STABLE MARRIAGES in P Albert BobCharlie Alice Betty Carol B,C,A A,C,B A,B,C B,A,C C,A,B C,B,A 1. Each boy asks his “first choice” to the prom. 2. Each girl “accepts” her best offer – for now. 3. Repeat until everyone has a date: a. Each boy with no date asks the next girl on his list. b. Each girl “accepts” her new best offer – for now. Total Time = O(n 2 )

14
NON-DETERMINISTIC TMs …are just like standard TMs, except: 1. The machine may proceed according to several possibilities. Formally, the transition function outputs a set of zero or more (state,symbol,direction) choices. 2. The machine accepts a string if there exists a path from start configuration to an accepting configuration 3. The running time of the machine is the length of the longest path to q accept or q reject.

15
Deterministic Computation Non-Deterministic Computation accept or rejectaccept reject

16
{ L | L is decided by a O(t(n))-time non-deterministic Turing machine } Definition: NTIME(t(n)) = TIME(t(n)) NTIME(t(n)) NTIME(t(n)) ⊆ TIME(?)

17
Non-Deterministic Computation accept reject ntm_accepts(M,C): if (current_state(C) = q accept ): return True if (current_state(C) = q reject ): return False for each C’ ∈ M. (C): if ntm_accepts(M,C’): return True return False Deterministic Computation 2c2c t(n) NTIME(t(n)) ⊆ TIME(2 O(t(n)) )

18
NON-DETERMINISTIC PROGRAMS …are just like standard programs, except: 1. There is a special instruction, guess(), that can return 0 or 1. 2. The program accepts an input if there exists a list of guesses that make it accept. 3. The running time of the program is the maximum number of steps that can be caused by calls to guess().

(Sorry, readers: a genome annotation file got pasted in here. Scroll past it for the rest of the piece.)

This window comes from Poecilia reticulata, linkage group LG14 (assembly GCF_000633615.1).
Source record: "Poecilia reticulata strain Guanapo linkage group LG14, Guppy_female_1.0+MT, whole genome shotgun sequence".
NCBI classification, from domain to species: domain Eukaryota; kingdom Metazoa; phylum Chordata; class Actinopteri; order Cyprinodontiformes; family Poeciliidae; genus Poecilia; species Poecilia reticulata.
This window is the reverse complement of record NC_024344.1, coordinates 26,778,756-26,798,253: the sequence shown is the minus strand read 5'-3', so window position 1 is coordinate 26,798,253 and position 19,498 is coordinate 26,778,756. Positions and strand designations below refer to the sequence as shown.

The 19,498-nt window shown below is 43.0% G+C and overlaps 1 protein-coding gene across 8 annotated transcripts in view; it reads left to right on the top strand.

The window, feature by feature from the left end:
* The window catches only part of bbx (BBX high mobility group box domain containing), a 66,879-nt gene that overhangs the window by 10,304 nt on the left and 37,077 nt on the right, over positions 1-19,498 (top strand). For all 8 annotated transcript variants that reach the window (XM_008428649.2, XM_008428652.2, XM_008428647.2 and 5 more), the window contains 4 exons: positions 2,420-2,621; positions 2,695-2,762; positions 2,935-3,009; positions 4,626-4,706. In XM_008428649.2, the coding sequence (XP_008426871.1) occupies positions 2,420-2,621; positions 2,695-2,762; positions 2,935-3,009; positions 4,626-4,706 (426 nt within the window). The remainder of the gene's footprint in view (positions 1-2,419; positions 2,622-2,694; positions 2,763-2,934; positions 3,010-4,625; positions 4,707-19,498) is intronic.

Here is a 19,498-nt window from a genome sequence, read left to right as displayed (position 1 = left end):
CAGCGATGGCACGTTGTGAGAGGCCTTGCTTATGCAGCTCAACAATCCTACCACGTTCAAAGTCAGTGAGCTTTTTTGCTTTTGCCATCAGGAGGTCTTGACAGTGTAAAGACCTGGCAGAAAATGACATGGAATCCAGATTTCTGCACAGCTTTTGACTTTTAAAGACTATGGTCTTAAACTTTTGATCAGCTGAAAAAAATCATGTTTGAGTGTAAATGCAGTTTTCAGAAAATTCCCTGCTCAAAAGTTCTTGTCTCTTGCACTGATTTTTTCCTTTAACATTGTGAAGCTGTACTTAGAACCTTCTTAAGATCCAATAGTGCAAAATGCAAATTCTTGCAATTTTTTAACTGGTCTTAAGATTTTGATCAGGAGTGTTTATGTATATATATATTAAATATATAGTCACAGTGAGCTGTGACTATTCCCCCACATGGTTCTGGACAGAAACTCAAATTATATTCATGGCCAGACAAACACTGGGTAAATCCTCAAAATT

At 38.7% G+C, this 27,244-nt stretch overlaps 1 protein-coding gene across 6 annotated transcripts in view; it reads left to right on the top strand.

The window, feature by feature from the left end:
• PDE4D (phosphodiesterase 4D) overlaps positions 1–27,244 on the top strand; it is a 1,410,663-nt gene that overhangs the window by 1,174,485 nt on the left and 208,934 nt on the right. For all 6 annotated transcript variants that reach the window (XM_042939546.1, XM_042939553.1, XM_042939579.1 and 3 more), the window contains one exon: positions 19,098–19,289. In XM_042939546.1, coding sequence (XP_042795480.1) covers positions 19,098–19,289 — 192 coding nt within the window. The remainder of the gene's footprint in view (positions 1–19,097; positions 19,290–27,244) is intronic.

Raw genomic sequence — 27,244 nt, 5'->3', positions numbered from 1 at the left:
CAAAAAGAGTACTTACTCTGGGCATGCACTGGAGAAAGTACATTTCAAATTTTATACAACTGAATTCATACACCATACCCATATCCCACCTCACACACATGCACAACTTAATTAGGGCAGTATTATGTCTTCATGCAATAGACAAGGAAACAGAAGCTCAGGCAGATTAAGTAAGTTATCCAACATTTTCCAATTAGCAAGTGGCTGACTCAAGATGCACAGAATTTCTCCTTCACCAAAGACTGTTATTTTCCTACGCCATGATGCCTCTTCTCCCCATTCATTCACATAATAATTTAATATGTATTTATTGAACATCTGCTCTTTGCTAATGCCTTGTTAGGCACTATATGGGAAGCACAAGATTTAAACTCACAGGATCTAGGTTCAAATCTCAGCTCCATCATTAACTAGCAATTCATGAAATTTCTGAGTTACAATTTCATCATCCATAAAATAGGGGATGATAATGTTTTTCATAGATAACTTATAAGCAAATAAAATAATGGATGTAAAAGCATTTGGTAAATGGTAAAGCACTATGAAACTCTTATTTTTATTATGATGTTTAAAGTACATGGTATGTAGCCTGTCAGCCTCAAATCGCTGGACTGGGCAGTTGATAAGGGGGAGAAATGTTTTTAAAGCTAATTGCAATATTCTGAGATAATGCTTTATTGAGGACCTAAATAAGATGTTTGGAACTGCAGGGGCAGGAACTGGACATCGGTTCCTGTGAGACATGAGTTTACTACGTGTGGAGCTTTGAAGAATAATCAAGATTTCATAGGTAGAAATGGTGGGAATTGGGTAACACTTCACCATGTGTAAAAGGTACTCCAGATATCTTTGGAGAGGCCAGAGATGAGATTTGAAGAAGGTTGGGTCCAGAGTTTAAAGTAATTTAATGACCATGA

19
NP = NTIME(n c ) c ℕ

20
BOOLEAN FORMULAS ( x y) z = logical operations variables parentheses A satisfying assignment is a setting of the variables that makes the formula true x = 1, y = 1, z = 1 is a satisfying assignment for (x y) (z x) 0010

21
SAT = { | is a satisfiable Boolean formula } A Boolean formula is satisfiable if there exists a satisfying assignment for it (x y) x a b c d YES NO

22
A 3cnf-formula is of the form: (x 1 x 2 x 3 ) (x 4 x 2 x 5 ) (x 3 x 2 x 1 ) clauses (x 1 x̅ 2 x 1 ) (x 3 x 1 ) (x 3 x̅ 2 x̅ 1 ) (x 1 x 2 x 3 ) (x̅ 4 x 2 x 1 ) (x 3 x 1 x̅ 1 ) (x 1 x̅ 2 x 3 ) (x 3 x̅ 2 x̅ 1 ) YES NO 3SAT = { | is a satisfiable 3cnf-formula }

23
Theorem: 3SAT NP 3SAT = { | is a satisfiable 3cnf-formula } 1. Check if the formula is in 3cnf On input : 2. For each variable, non-deterministically substitute it with 0 or 1 3. Test if the assignment satisfies (x y x) ( y )00 ( y ) 11 ( )000( )010

24
Theorem: 3SAT NP 3SAT = { | is a satisfiable 3cnf-formula } 1. Check if the formula is in 3cnf On input : 2. For each variable x i : 3. Test if the assignment satisfies a. Set temp = guess(). b. Scan across , replacing x i with temp. Total running time = O(mn)

Similar presentations

© 2020 SlidePlayer.com Inc.

All rights reserved.

To make this website work, we log user data and share it with processors. To use this website, you must agree to our Privacy Policy, including cookie policy.

Ads by Google